Early spring is a good time to make the first herbicide application of the year in fruit plantings where a weed-free strip is maintained in the row. There are several options for fruit crops including both pre- and post-emergent herbicides. See the weed control chapter in the 2019-2020 Midwest Fruit Pest Management Guide for a complete list of registered products. In most situations, there will be some emerged weeds present in the planting at this time of the year. These could be winter annuals, perennials, or recently germinated summer annuals. A post-emergent herbicide can be used to control those established weeds. A pre-emergent material can be tank mixed at this time to provide residual weed control. However, most pre-emergent herbicides will provide only 6 to 8 weeks of control as they break down in the environment. So, if applied in very early spring, they may not provide sufficient control of[Read More…]


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FieldWatch is an easy-to-use, reliable, accurate and secure on-line mapping tool intended to enhance communications that promotes awareness and stewardship activities between producers of specialty crops, beekeepers, and pesticide applicators. Originally developed at Purdue University, FieldWatch is now a non-profit company with support from producers, applicators, agricultural chemical companies and other organizations. The program allows specialty crop producers and beekeepers to enter their locations on a secure on-line map. The map is viewed by pesticide applicators so they know what crops are in the area they intend to treat. For the past couple of years, applicators planning to apply the new dicamba products (XtendiMax, FeXapan, Engenia) have been required to check Fieldwatch. All you need to do to sign up is visit http://www.fieldwatch.com/ and follow the easy tutorials under the resources tab. Once you have an account, you should be asked to update your FieldWatch information each year. If you[Read More…]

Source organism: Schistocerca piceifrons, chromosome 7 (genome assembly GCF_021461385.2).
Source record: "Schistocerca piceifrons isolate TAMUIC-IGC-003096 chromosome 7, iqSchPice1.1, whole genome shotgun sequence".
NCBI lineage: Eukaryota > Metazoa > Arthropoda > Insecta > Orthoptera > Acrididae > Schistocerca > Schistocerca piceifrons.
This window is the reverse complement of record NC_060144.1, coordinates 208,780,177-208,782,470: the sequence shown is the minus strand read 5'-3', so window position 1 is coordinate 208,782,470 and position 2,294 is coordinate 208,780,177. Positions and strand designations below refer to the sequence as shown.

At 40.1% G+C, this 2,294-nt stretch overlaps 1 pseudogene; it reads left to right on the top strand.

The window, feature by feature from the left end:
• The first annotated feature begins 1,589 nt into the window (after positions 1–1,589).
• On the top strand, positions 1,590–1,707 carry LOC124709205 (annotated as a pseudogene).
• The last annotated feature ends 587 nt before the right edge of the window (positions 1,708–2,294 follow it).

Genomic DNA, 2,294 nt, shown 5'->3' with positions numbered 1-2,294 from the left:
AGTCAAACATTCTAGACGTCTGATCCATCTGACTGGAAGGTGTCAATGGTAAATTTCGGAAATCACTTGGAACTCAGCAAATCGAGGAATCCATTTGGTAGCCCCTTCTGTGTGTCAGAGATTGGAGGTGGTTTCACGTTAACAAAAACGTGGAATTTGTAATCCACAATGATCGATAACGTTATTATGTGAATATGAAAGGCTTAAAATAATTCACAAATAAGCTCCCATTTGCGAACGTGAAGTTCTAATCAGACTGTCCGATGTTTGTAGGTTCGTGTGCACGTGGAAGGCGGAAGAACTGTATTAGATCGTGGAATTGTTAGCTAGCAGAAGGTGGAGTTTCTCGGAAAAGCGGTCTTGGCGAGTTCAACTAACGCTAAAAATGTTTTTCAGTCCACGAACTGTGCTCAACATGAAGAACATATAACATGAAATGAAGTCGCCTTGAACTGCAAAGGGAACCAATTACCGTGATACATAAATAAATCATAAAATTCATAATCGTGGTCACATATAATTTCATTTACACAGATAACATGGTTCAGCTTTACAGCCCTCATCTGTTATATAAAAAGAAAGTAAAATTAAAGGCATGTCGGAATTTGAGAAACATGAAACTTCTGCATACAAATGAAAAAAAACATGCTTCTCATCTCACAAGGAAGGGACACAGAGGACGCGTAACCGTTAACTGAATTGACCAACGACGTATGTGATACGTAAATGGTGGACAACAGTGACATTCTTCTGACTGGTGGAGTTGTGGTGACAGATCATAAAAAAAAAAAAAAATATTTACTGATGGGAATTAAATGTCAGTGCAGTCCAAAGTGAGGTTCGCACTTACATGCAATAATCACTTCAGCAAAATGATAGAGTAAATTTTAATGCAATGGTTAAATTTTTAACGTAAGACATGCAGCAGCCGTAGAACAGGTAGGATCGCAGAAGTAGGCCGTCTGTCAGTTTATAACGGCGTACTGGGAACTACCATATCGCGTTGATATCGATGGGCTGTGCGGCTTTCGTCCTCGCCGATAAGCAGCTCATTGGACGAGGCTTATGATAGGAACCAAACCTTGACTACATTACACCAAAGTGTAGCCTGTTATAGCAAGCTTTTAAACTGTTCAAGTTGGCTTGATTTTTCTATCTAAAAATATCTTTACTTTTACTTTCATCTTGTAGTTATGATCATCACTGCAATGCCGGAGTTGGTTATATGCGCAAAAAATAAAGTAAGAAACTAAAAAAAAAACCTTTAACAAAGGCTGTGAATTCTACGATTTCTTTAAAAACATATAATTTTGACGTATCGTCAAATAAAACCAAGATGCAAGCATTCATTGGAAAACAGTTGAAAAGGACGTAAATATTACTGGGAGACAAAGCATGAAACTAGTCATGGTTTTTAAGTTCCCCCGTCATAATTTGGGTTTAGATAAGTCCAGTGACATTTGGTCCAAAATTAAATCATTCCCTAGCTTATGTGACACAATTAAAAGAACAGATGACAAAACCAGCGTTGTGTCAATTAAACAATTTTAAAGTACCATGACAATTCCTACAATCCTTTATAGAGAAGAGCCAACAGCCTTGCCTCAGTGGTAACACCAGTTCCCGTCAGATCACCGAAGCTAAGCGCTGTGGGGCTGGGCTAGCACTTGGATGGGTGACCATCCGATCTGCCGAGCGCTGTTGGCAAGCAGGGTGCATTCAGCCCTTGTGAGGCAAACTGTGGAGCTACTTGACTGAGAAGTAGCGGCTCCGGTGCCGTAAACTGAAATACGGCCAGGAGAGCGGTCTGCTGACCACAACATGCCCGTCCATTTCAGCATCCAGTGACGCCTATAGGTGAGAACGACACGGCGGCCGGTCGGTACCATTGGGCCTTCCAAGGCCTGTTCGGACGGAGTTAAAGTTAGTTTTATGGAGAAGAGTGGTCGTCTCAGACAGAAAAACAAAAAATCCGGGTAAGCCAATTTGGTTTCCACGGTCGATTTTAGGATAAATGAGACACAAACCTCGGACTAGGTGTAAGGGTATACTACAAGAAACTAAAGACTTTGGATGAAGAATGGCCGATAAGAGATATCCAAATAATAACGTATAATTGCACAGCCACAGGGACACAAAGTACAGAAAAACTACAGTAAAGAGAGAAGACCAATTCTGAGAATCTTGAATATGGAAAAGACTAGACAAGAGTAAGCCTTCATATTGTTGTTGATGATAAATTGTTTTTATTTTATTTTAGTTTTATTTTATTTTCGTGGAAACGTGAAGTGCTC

May 6, 2019 Purdue Wine Grape Team Spring Workshop Blackhawk Winery Sheridan, IN Contact: Katie Barnett, barnett6@purdue.edu  May 22, 2019 I INDY International Wine Competition Purdue University, West Lafayette, IN http://www.indyinternational.org/ June 1, 2019 Vintage Indiana Military Park, Indianapolis, IN https://www.vintageindiana.com/ June 21, 2019 Purdue Master Gardener State Tour New Albany, IN https://www.sunnysidemg.org/ July 9, 2019 Turf & Landscape Field Day Daniel Turf Center, West Lafayette, IN https://turf.purdue.edu/field-day.html July 18, 2019 Meigs Field Day Purdue Meigs Farm Contact Lori Jolly-Brown, ljollybr@purdue.edu July 22-23, 2019 Indiana Winery and Vineyard Association Summer Meeting. Country Heritage Winery, LaOtto, IN https://www.indianawinevine.org/ August 1, 2019 Small Farm Ed Field Day Daniel Turf Center, Purdue Student Farm Contact Lori Jolly-Brown, ljollybr@purdue.edu September 5, 2019 Hydroponics & Greenhouse workshop Purdue University, Deans auditorium Contact Lori Jolly-Brown, ljollybr@purdue.edu September 10-12, 2020 Purdue Master Gardener State Conference Hosted by Hamilton and Howard Counties Hamilton County Fairgrounds, Noblesville, IN https://hcmga.org/2020-state-conference/[Read More…]